Even though we eat mostly vegetarian and often vegan, we’re omnivores. We’re especially pescatarian, meaning we eat the poor li’l fishies.
As a native of the American Midwest, I’m under contract from birth to make tuna noodle casserole at least once a year under penalty of or else.
So I did.
Tuna Noodle Casserole
- some kinda noodles, cooked
- canned tuna, drained, give the juice to the cat
- canned peas
- onion powder
- crushed soda crackers (saltine crackers, regular ol’ crackers)
- can of cream of mushroom soup
Now, of course, the cheese should be Velveeta or a generic florescent orange cheese-like substance, but I didn’t have any, so I used good cheese instead. If I had used perfectly broiled tuna steak, frozen or fresh peas, gently sauteed onions, home-made cream of mushroom soup, and home-made croutons or bread crumbs, I would have been de-aproned and forced to wear a big red F for Fancy-Schmancy sewn to my shirt. As it is, I barely squeaked by the Inspector General.
ANYWAY, you mix it all together and bake it until it’s bubbly.
Sticks to your ribs.
A WRITING PROMPT FOR YOU: What is a recipe that’s peculiar — if peculiar is the word I want — for the part of the world your main character comes from? Does your character like that dish or not? Does that dish stir up nostalgia, whether the character actually likes it or not?
DanFebruary 3, 2016 at 7:09am
I love TNC – My wife, not so much. In years past, a neighbor, whose husband couldn’t stand the stuff, would make it for her and I. She’s not longer with us, and I haven’t had a TNC fix for a long time.
I’ve never had it with cheese melted on top, but I agree, it probably should be Velveeta or at least Kraft American Cheese.
Marian AllenFebruary 3, 2016 at 8:05am
You CAN make it yourself, you know. Make it in muffin cups, take out what you’re going to eat that night, and stick the muffin tin in the freezer. When the tuna noodle muffins are frozen, pop them out of the tin and put them in a freezer bag for later.
DanFebruary 3, 2016 at 8:11am
@Marian Allen – I might try that someday.
JaneFebruary 3, 2016 at 9:47am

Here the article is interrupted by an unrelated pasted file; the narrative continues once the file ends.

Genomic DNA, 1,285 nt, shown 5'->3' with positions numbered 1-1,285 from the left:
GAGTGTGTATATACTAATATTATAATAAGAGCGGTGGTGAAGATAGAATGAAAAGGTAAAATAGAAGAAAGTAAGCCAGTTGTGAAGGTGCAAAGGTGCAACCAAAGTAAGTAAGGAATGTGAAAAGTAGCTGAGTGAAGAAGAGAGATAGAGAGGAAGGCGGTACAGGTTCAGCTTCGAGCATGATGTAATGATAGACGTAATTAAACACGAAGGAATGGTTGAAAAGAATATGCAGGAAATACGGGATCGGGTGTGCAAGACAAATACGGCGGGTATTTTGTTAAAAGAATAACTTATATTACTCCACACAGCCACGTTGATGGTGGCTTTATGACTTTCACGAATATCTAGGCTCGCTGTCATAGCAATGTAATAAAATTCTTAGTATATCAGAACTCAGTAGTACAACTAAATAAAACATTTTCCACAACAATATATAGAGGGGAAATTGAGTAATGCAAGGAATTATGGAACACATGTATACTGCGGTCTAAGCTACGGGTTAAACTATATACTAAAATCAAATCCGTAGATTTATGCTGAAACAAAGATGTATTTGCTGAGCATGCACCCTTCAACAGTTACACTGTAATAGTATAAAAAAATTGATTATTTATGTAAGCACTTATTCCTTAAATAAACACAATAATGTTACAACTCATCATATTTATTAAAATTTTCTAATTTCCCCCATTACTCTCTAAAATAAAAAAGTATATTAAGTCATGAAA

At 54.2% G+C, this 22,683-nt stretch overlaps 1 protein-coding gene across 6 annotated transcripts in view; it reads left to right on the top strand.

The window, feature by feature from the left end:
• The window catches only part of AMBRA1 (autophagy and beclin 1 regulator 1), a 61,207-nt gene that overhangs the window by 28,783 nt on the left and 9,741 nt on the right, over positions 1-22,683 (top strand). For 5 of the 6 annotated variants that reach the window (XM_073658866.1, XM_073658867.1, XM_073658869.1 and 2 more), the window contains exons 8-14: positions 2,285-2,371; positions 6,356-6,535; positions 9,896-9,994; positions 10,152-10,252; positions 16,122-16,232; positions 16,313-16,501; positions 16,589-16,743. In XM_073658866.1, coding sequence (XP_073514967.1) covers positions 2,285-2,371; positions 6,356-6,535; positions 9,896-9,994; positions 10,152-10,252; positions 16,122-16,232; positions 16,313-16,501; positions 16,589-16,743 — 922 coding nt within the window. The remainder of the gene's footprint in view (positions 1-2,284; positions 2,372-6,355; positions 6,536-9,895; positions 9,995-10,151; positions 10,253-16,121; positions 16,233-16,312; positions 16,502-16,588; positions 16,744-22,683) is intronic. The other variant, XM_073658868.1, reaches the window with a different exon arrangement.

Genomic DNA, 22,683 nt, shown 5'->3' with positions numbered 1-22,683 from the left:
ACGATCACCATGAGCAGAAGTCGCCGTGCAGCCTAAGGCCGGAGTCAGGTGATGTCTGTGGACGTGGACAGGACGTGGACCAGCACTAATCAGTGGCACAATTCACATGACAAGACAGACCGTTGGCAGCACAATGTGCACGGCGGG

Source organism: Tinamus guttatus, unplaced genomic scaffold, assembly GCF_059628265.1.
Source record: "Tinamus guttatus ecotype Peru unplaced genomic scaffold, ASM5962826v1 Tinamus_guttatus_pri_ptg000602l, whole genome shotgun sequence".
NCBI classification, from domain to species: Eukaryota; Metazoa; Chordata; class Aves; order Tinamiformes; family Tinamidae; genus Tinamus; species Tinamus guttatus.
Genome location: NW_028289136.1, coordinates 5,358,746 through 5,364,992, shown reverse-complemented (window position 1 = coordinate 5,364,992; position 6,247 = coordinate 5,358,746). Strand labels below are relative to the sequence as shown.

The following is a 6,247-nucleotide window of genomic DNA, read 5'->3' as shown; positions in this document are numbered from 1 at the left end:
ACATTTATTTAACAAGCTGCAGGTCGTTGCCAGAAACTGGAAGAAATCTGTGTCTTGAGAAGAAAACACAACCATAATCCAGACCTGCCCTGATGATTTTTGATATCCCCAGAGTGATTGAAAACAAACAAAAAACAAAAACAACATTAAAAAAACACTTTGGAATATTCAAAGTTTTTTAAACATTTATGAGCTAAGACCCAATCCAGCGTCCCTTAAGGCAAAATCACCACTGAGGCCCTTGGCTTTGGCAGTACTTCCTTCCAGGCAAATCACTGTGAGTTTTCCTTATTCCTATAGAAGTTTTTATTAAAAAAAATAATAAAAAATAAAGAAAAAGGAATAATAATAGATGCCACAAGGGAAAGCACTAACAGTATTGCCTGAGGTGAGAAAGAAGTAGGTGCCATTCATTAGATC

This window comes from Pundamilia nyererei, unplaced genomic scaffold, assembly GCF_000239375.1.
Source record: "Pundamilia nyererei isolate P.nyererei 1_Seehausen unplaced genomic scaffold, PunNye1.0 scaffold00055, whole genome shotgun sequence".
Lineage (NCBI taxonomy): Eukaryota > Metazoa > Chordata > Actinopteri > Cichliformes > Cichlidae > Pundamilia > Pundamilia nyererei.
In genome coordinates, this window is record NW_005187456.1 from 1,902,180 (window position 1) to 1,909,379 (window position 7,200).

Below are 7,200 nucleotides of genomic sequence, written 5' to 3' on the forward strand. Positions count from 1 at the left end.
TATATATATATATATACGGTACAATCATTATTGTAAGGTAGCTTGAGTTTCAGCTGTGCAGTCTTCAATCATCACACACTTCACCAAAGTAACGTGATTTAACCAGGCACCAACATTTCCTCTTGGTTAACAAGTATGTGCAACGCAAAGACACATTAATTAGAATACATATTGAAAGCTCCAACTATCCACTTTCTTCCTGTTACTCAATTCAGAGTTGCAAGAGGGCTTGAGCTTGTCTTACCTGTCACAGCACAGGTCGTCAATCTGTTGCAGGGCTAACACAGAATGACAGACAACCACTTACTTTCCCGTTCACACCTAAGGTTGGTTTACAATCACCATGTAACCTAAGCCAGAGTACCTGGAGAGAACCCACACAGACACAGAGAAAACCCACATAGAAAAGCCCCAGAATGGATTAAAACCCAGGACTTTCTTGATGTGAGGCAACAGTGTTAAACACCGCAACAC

Puts me in mind of the forbidden casseroles we cooked up in the ol’ dorm room on the toaster oven (don’t try this at home).
Marian AllenFebruary 3, 2016 at 1:54pm
I don’t remember cooking in a toaster oven in the dorm room. A popcorn popper, I remember. Two wire hangers crossed over the coils made excellent toast, as I recall. heh
JaneFebruary 4, 2016 at 10:29am
You’re right. We cooked the pizza in the toaster oven. First we turned it upside down to cook the bottom, then right side up to finish it off.
Marian AllenFebruary 4, 2016 at 12:28pm
Weren’t we the clever ones, though! 😀 I had forgotten that!
ShellyFebruary 3, 2016 at 6:21pm
I love tuna noodle casserole with canned peas!
When I was a little girl my mom used to make us Kraft Macaroni and cheese, then she’d throw in a can of drained tuna, and a can of drained peas. Yum! My husband has a fish allergy, so we only eat fish when he’s working out of state.
Marian AllenFebruary 4, 2016 at 7:35am
Yeah, Shelly; now THAT’S a true Midwestern tuna noodle casserole! You can still make it for your husband, only use ham instead of tuna. That’s good, too!
ShellyFebruary 4, 2016 at 11:54am
Ham is such a good idea! I can’t believe I haven’t thought of that before! I’m kinda excited to make this!
Patricia StolteyFebruary 4, 2016 at 1:31pm
I love tuna and noodles and also a tuna casserole using macaroni, mushrooms, and little chunks of cheddar cheese stuck here and there. I gave up fixing the old original tuna casserole that was full of potato chips because of the salt. Yep, I’m from the Midwest too.
Marian AllenFebruary 4, 2016 at 1:33pm
Ooo, potato chips! We never used potato chips, but I would LOVE that! 😀
joeyFebruary 18, 2016 at 10:24am
I dated this boy/man/guy person for a long time, and his mother made THE BEST tuna noodle casserole I’ve ever eaten in my life! Man, I loved that stuff. Lent at their house was the best, lol!
I’ve tried many, many recipes, and liked them all, but the one I finally stuck with was the homemade in the skillet version with butter and cream. Then I put some of your ‘good cheese’ and bread crumbs on it and pop that in the oven to crisp up.
I now wonder if hers just tasted better because I was young and starving…
Sadly, my kids will not eat ANY of ANY KIND of tuna casserole, but they love a warm tuna pasta dish I make otherwise. Isn’t that nuts?! Anyway, I agree, being Midwestern means you must make tuna casserole and yours looks great! 😀
Marian AllenFebruary 18, 2016 at 12:59pm
Now I’m wondering what the difference is between your tuna noodle casserole and your tuna pasta dish. Do you use cream of mushroom soup in one and not the other? Is one dryer than the other? Your skillet version with butter and cream sounds DIVINE.
joeyFebruary 18, 2016 at 2:55pm
I slice mushrooms for it, but no cream of in the tuna noodle casserole.
The other tuna pasta thing is so simple, it’s rotini (I do tri-color) cooked and drained, add olive oil, mayo, basic spices, tuna, peas, diced tomatoes, bell peppers (any color). They love that stuff beyond understanding. It’s good, don’t get me wrong, but it’s not even in my top 100! lol It’s something I make on the weekend and then pack in lunches, because it’s good cold as well. And when I eat it cold, I add capers and black olives 😛
Marian AllenFebruary 18, 2016 at 10:45pm
Well, there you have it, Joey — they like the goopiness of the mayo. Your tuna noodle casserole needs some goopiness in it. ~grin~ That tuna pasta thing sounds A-FREAKIN-MAZING, especially with the capers. I can live without black olives, though. They’re edible, but I’m not really a fan. Maybe I’ve just never had a really GOOD one.